|[ EnglishOnly ] in KIDS
글 쓴 이(By): hongcho (홍이)
날 짜 (Date): 2007년 12월 4일 화요일 오전 04시 47분 40초
제 목(Title): Re: Things you shouldn't say.
Didn't we all take English 101?
Connotation vs intention
Not really (did my undergrad in Korea and I don't remember such subject
covered there... Or it could be my failing memory). :p
Once the words leave you, it's upto the readers to comprehend in anyway
the reader perceives the intention to be, whether intended or not.
I can agree that the listener can have a different perception than the
speaker intended. However, I don't know whether a speaker can wash
her/his hands whenever his/her words leave her/him.
I am not good with examples and have no legal backgrounds, so that's not
where I am basing my opinions. But I think there are many ambiguous cases
depending on the time, the place and the people involved. I think it
comes down to the social perceptions or agreements (since more than one
person is involved).
Of course, this could become a big deal when the society (which could be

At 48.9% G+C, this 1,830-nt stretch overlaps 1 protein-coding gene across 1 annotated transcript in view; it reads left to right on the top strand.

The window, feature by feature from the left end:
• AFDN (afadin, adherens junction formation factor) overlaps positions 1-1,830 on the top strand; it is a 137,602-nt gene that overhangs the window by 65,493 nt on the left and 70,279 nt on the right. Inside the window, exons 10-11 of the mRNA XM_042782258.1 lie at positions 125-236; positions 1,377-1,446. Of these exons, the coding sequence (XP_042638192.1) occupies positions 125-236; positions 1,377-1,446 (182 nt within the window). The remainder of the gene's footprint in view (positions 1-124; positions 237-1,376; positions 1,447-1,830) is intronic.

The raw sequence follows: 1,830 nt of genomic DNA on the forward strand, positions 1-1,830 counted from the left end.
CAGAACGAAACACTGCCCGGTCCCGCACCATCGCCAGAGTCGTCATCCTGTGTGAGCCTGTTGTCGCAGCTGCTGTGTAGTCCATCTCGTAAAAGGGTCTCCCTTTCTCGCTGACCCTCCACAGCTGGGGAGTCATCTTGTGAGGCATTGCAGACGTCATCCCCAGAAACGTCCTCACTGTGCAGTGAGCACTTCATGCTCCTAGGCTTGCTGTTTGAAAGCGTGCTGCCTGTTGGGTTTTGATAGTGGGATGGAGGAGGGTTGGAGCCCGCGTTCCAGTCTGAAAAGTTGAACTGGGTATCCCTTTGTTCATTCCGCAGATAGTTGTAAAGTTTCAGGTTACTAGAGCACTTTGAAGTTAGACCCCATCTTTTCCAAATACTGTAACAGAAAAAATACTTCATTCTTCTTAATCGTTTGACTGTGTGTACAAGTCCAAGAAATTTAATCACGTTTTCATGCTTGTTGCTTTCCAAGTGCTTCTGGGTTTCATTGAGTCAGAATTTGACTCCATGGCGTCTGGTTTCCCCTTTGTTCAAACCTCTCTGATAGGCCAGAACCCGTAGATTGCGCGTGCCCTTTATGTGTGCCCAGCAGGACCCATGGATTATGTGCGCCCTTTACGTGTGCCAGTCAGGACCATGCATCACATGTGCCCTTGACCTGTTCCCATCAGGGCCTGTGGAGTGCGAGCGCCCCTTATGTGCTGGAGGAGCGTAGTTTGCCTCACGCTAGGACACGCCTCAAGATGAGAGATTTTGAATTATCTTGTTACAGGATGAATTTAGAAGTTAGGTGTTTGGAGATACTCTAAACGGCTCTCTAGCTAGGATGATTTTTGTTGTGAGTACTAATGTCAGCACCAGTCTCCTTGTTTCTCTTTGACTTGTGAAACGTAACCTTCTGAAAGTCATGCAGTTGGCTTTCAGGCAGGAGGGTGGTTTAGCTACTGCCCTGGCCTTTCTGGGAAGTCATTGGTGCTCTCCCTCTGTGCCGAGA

your peers, your family, your town or your country, etc.) becomes very
diverse. It truly takes much more effort to maintain a diverse society
than a monolithic one.
Well, I start to ramble again... :)
Anyway, there is an interesting (and somewhat related) story in the news.
A British school teacher in Sudan was jailed and expelled (or waiting to
be) from the country because she let her students (7-year olds) named a
teddy bear (which belonged to one of the students) Mohammed. The name
received the most votes from the kids because it was also the name of one
of the popular kids in the class. But Sudanese is claiming that she had
desecrated the Prophet Mohammed.
Oh, well... I am not saying that the Sudansese are correct. I think they
are over-reacting (probably because the teacher was a Westerner). For
that matter, they should also prison any parents who name their children
What I was trying to say (I think) is that we shouldn't just brush off the
differences of the intention and the perception and walk away. If we did
not try to understand why the other side came to such a conclusion (of the
intention and the perception), we may not survive the fragility of our